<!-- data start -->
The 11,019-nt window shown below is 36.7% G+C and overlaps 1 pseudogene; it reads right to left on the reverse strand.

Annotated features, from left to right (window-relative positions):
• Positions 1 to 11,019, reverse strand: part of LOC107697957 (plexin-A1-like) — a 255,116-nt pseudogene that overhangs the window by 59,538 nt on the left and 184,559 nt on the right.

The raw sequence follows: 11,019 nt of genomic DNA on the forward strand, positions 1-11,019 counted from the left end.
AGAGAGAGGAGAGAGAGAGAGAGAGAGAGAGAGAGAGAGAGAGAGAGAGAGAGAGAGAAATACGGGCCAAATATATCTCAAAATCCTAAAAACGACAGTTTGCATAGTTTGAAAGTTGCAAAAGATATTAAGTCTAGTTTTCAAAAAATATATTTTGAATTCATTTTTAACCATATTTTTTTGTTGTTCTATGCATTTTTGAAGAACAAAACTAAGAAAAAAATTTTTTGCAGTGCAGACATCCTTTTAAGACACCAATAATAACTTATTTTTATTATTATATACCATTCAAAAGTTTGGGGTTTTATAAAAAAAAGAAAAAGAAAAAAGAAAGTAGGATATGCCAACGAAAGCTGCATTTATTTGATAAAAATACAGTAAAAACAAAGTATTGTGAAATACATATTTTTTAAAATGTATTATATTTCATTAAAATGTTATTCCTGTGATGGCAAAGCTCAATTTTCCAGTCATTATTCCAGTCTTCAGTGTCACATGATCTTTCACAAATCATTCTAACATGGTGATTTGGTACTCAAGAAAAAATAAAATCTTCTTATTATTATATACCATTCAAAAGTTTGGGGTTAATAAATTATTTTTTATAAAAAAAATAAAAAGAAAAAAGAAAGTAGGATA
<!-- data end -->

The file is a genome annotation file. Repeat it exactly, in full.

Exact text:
The 11,019-nt window shown below is 36.7% G+C and overlaps 1 pseudogene; it reads right to left on the reverse strand.

Annotated features, from left to right (window-relative positions):
• Positions 1 to 11,019, reverse strand: part of LOC107697957 (plexin-A1-like) — a 255,116-nt pseudogene that overhangs the window by 59,538 nt on the left and 184,559 nt on the right.

The raw sequence follows: 11,019 nt of genomic DNA on the forward strand, positions 1-11,019 counted from the left end.
AGAGAGAGGAGAGAGAGAGAGAGAGAGAGAGAGAGAGAGAGAGAGAGAGAGAGAGAGAAATACGGGCCAAATATATCTCAAAATCCTAAAAACGACAGTTTGCATAGTTTGAAAGTTGCAAAAGATATTAAGTCTAGTTTTCAAAAAATATATTTTGAATTCATTTTTAACCATATTTTTTTGTTGTTCTATGCATTTTTGAAGAACAAAACTAAGAAAAAAATTTTTTGCAGTGCAGACATCCTTTTAAGACACCAATAATAACTTATTTTTATTATTATATACCATTCAAAAGTTTGGGGTTTTATAAAAAAAAGAAAAAGAAAAAAGAAAGTAGGATATGCCAACGAAAGCTGCATTTATTTGATAAAAATACAGTAAAAACAAAGTATTGTGAAATACATATTTTTTAAAATGTATTATATTTCATTAAAATGTTATTCCTGTGATGGCAAAGCTCAATTTTCCAGTCATTATTCCAGTCTTCAGTGTCACATGATCTTTCACAAATCATTCTAACATGGTGATTTGGTACTCAAGAAAAAATAAAATCTTCTTATTATTATATACCATTCAAAAGTTTGGGGTTAATAAATTATTTTTTATAAAAAAAATAAAAAGAAAAAAGAAAGTAGGATA